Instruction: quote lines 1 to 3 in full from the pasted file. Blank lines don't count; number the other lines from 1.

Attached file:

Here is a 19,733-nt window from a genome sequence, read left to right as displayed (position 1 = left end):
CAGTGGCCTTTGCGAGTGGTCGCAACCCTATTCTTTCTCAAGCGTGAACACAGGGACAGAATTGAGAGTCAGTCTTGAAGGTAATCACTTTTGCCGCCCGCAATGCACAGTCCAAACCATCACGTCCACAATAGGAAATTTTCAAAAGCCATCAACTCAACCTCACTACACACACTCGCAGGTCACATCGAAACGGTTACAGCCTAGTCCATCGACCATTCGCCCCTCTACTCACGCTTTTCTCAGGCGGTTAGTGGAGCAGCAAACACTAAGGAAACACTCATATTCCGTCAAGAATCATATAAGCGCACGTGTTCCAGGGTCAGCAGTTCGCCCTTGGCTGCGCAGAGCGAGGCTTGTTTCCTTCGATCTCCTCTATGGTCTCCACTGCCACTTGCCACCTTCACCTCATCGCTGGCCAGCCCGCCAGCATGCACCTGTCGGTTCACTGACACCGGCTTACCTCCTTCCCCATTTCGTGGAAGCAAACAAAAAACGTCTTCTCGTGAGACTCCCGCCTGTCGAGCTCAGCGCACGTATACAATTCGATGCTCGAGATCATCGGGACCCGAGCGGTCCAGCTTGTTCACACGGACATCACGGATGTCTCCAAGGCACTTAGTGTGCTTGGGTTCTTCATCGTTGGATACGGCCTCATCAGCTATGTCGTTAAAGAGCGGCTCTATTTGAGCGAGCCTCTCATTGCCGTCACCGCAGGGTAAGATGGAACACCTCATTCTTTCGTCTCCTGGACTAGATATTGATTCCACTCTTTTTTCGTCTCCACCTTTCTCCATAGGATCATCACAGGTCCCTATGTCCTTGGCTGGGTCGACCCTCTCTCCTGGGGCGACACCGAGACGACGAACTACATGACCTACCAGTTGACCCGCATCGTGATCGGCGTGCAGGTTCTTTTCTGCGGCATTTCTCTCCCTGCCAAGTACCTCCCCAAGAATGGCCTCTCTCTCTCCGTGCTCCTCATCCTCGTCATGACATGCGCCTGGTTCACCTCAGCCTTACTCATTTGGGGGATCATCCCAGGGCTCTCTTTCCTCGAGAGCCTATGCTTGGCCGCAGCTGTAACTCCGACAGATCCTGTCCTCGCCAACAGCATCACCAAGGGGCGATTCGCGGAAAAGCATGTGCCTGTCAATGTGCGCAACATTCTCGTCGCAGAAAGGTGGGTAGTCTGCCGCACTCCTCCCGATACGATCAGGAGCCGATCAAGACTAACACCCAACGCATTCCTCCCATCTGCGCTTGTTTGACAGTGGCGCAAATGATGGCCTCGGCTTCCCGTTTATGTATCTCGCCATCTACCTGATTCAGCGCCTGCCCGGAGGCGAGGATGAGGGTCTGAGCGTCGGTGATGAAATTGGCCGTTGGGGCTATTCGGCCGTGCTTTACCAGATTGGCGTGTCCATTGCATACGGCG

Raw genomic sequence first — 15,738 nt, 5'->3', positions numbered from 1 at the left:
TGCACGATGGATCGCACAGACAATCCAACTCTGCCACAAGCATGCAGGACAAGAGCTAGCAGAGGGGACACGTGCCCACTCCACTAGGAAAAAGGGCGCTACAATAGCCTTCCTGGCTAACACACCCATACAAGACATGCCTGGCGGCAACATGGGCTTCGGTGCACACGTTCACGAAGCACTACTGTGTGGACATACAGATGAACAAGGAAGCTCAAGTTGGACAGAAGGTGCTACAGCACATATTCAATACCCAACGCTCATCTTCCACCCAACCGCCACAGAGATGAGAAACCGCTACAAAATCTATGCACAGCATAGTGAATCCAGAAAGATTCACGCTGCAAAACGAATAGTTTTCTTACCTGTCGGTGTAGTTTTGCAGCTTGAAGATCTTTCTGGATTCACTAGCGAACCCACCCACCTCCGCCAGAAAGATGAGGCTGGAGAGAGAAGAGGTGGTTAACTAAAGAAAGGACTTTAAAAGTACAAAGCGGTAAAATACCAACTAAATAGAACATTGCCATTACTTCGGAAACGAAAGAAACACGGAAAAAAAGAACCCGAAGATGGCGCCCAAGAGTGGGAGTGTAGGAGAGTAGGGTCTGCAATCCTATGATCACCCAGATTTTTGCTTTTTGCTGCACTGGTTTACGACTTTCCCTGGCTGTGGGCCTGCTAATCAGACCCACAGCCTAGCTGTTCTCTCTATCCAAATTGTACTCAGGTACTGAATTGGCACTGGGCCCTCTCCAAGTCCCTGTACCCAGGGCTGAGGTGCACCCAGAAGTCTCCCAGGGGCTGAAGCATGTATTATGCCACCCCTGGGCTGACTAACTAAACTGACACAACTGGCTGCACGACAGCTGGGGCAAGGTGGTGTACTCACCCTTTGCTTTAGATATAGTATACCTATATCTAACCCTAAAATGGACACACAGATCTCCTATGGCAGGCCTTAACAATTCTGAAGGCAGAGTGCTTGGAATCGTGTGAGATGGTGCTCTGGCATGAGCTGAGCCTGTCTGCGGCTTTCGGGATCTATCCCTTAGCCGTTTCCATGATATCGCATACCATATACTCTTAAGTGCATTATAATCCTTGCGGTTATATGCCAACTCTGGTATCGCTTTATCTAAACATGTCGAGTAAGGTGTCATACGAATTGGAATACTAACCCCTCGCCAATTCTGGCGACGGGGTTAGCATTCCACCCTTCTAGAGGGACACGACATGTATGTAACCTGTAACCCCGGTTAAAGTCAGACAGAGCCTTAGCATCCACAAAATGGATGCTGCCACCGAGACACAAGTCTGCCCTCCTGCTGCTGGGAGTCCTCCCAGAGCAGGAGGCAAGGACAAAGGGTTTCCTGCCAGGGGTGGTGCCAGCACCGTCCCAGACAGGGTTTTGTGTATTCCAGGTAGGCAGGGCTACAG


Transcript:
Here is a 19,733-nt window from a genome sequence, read left to right as displayed (position 1 = left end):
CAGTGGCCTTTGCGAGTGGTCGCAACCCTATTCTTTCTCAAGCGTGAACACAGGGACAGAATTGAGAGTCAGTCTTGAAGGTAATCACTTTTGCCGCCCGCAATGCACAGTCCAAACCATCACGTCCACAATAGGAAATTTTCAAAAGCCATCAACTCAACCTCACTACACACACTCGCAGGTCACATCGAAACGGTTACAGCCTAGTCCATCGACCATTCGCCCCTCTACTCACGCTTTTCTCAGGCGGTTAGTGGAGCAGCAAACACTAAGGAAACACTCATATTCCGTCAAGAATCATATAAGCGCACGTGTTCCAGGGTCAGCAGTTCGCCCTTGGCTGCGCAGAGCGAGGCTTGTTTCCTTCGATCTCCTCTATGGTCTCCACTGCCACTTGCCACCTTCACCTCATCGCTGGCCAGCCCGCCAGCATGCACCTGTCGGTTCACTGACACCGGCTTACCTCCTTCCCCATTTCGTGGAAGCAAACAAAAAACGTCTTCTCGTGAGACTCCCGCCTGTCGAGCTCAGCGCACGTATACAATTCGATGCTCGAGATCATCGGGACCCGAGCGGTCCAGCTTGTTCACACGGACATCACGGATGTCTCCAAGGCACTTAGTGTGCTTGGGTTCTTCATCGTTGGATACGGCCTCATCAGCTATGTCGTTAAAGAGCGGCTCTATTTGAGCGAGCCTCTCATTGCCGTCACCGCAGGGTAAGATGGAACACCTCATTCTTTCGTCTCCTGGACTAGATATTGATTCCACTCTTTTTTCGTCTCCACCTTTCTCCATAGGATCATCACAGGTCCCTATGTCCTTGGCTGGGTCGACCCTCTCTCCTGGGGCGACACCGAGACGACGAACTACATGACCTACCAGTTGACCCGCATCGTGATCGGCGTGCAGGTTCTTTTCTGCGGCATTTCTCTCCCTGCCAAGTACCTCCCCAAGAATGGCCTCTCTCTCTCCGTGCTCCTCATCCTCGTCATGACATGCGCCTGGTTCACCTCAGCCTTACTCATTTGGGGGATCATCCCAGGGCTCTCTTTCCTCGAGAGCCTATGCTTGGCCGCAGCTGTAACTCCGACAGATCCTGTCCTCGCCAACAGCATCACCAAGGGGCGATTCGCGGAAAAGCATGTGCCTGTCAATGTGCGCAACATTCTCGTCGCAGAAAGGTGGGTAGTCTGCCGCACTCCTCCCGATACGATCAGGAGCCGATCAAGACTAACACCCAACGCATTCCTCCCATCTGCGCTTGTTTGACAGTGGCGCAAATGATGGCCTCGGCTTCCCGTTTATGTATCTCGCCATCTACCTGATTCAGCGCCTGCCCGGAGGCGAGGATGAGGGTCTGAGCGTCGGTGATGAAATTGGCCGTTGGGGCTATTCGGCCGTGCTTTACCAGATTGGCGTGTCCATTGCATACGGCG

Raw genomic sequence first — 15,738 nt, 5'->3', positions numbered from 1 at the left: